“That was my punishment, for running away from it, from the battle, from my duty. My punishment was for it to follow me and destroy everything, and to watch and know there was nothing I could do to stop it.” He said. “They tried to run, tried to hide, but it didn’t matter. They all died and it’s all my fault.” His voice hitched and cracked “They all died...” he began to cry, sob into his hands, and then he began to laugh. He turned to them and they could see the corruption that had taken him over. “...and now so will you.”
They could hear the ghouls storming into the hall. The warriors spun at the noise and charged. Leliana and Kathryn shot their arrows into the soldier, one through the eye and the other through the heart. The soldier fell. They turned and began firing into the mob.
Morrigan turned into her spider form and crawled onto the ceiling gaining a clear shot of the door and filled it with webbing stopping any more from entering the room. Within moments they had killed all those inside.
“We have to make a break for it.” Kathryn said. “Zevran, cut the webbing. Then Sten, get us out of here. On his mark. Are you ready?”
“Yes.” Sten said. Zevran took several steps back and ran towards the door.
“Go!” He shouted just as he jumped at the door. Sten started to charge. Zevran slashed the webbing just before Sten hit the ghouls standing in the doorway giving them no time to react. With a growl, he pushed them out of the way. Oghren stepped through right behind him, slashing through those standing and allowing the rest to exit the hall.
Dozens of ghouls lined the walls of the fort, standing, waiting. Directly in front of them, a warrior who was no doubt a mercenary raised his mace over his head. “Oh, dear Maker!” Kathryn whispered. “Something is... so... very... wrong.”
“Besides the fact that we are now surrounded by another army of ghouls?” Alistair said.
“It isn’t another army! It’s the same one!” She shouted.
“What?” He said.
“The mace wielding mercenary!” She pointed to the warrior. “The soldiers from Denerim.” She pointed to the group off to the left. She looked around and then pointed to another group closer to the wall. “The bandits!”
“No, no... ghouls are tainted, corrupted, dying, but they are living creatures. You can kill them... and they... stay... dead.” But then his eye landed on the woman from the cellar.
Kathryn looked around, her gaze finally resting on the boy from the chantry standing by the entrance to the fort.
“Someone should inform this group of that fact and quickly.” Morrigan said.
Then from behind them, the ghouls they had just fought inside the barracks stepped outside lead by the soldier, arrow still embedded in his eye.
“Nothing pisses me off more than something that doesn’t know when to die!” Oghren said.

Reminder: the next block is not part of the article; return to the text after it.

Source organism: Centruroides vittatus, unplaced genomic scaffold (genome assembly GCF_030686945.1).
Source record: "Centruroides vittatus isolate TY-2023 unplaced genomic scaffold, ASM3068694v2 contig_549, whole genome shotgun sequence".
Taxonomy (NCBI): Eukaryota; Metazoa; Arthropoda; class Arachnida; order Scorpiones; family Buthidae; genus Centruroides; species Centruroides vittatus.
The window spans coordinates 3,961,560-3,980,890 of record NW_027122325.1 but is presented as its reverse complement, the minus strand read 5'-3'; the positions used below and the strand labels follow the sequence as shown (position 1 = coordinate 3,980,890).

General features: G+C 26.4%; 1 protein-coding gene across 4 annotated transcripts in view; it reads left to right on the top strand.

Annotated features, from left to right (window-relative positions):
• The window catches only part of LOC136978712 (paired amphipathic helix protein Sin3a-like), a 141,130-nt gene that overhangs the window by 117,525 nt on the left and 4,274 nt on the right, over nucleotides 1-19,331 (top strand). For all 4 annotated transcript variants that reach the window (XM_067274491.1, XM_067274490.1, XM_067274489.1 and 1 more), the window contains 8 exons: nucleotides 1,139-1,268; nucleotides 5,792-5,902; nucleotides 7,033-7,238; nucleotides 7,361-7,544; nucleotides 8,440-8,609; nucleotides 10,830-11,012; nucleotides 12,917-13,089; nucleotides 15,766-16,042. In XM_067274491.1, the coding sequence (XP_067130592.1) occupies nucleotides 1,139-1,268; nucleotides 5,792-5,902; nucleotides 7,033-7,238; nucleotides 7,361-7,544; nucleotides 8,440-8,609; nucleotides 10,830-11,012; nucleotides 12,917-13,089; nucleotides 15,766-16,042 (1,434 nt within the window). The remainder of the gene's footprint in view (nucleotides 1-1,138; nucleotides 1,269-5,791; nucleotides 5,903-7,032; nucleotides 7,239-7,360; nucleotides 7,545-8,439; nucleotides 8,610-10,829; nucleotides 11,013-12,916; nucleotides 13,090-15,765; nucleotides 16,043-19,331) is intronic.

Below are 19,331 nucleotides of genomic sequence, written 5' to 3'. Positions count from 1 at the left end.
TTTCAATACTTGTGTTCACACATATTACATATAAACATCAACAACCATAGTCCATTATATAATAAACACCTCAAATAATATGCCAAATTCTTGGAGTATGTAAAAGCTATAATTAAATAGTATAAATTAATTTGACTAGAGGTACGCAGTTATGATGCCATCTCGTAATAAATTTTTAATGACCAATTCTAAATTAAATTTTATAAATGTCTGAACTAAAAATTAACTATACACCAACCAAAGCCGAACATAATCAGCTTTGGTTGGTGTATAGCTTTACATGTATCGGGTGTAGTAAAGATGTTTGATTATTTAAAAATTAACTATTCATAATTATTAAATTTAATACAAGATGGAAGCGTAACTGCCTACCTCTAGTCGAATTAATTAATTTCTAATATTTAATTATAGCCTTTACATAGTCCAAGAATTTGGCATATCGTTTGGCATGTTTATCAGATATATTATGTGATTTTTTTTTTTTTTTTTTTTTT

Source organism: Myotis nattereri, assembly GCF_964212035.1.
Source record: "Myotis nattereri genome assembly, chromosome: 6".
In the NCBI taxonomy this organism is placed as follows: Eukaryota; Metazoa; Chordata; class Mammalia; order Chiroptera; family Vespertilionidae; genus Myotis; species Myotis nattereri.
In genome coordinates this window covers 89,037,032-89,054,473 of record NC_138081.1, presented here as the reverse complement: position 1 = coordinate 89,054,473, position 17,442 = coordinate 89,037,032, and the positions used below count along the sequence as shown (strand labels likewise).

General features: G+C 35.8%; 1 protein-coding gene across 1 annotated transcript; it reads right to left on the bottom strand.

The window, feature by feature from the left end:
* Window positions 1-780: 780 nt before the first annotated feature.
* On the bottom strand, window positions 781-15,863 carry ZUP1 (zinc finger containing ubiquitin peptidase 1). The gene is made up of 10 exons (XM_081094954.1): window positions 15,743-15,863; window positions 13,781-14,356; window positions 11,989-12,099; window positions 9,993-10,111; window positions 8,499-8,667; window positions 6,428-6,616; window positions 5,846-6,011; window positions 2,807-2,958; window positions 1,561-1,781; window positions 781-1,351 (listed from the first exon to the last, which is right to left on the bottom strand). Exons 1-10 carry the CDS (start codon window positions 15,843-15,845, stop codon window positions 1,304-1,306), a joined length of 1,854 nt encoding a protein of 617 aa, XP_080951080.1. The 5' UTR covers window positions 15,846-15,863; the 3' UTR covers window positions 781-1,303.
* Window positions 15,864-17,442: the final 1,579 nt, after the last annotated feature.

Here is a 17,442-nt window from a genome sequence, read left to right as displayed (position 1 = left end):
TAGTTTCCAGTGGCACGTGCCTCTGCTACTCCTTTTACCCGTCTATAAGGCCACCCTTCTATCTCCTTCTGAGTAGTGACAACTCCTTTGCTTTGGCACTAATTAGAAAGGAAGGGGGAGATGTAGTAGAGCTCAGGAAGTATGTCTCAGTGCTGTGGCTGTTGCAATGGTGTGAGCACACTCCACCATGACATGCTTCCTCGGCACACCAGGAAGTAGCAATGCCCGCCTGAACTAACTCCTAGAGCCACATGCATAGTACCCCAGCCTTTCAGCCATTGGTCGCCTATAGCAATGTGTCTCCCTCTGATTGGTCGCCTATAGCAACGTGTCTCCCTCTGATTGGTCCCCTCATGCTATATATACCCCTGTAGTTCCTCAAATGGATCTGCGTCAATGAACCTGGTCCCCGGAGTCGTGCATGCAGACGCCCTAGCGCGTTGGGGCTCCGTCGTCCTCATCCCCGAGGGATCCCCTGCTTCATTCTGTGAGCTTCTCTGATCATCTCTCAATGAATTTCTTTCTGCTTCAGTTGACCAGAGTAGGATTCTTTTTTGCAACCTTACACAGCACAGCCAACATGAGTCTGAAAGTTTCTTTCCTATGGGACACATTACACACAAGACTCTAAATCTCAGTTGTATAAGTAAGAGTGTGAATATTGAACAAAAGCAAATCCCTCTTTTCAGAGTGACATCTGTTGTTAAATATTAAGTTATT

“This would be an opportune time for a plan B.” Zevran said.
Alistair started to mumble to himself “Dear Maker, Dear Andraste, please let this work.” He put something into Kathryn’s hand and then turned to Wynne grabbing her bag and taking out the three strongest lyrim potions she had.
“What are you doing?” Wynne asked. He looked her in the eye and then turned away continuing to talk to himself.
“Alistair, what are you doing?” Kathryn asked.
“Magic, it has to be. I don’t know if this will work or how long I can keep it up. Normally it doesn’t for this... but if strong enough it... has to do... something. So whatever happens... you go.” Kathryn didn’t understand, didn’t want to understand.
“No, I’m not leaving you.” She said making sure that he understood that she meant it.
“You have to... or we both die… we all die.” He said.
“No! We can fight.” She said pleading.
“We try to fight them and we lose. Please... do this... for me...” He turned, downing the first lyrim potion.
“What are you doing?!” She yelled. “That’s poison!”
He kept walking drinking the other two. Not quite as bad as the joining, he thought, but close.
“Please,” He asked no one in particular. “...let this do something.”
Kathryn tried to follow to stop him but Wynne grabbed her arm. Kathryn looked into her hand and there was his mother’s amulet.
She looked up in time to see him execute what looked like one of his templar abilities. It appeared to be the one he used to cleanse an area of magic, she thought but yet it wasn’t, but it wasn’t smite either... but both... but not, but... it was so much more powerful than either. Both Wynne and Morrigan were knocked back.
She looked at the ghouls. They just stood there, no longer looking at them, no longer moving, no longer waiting, no longer threatening.
“Go! Now!” She screamed.
He watched from his vantage point from the top of the watchtower as the human male seemed to be trying to cast some type of spell. Then he felt the power of the blast. It pushed him back and nearly brought him to his knees. He stood back up ‘Ah,’ now he understood. ‘Templar.’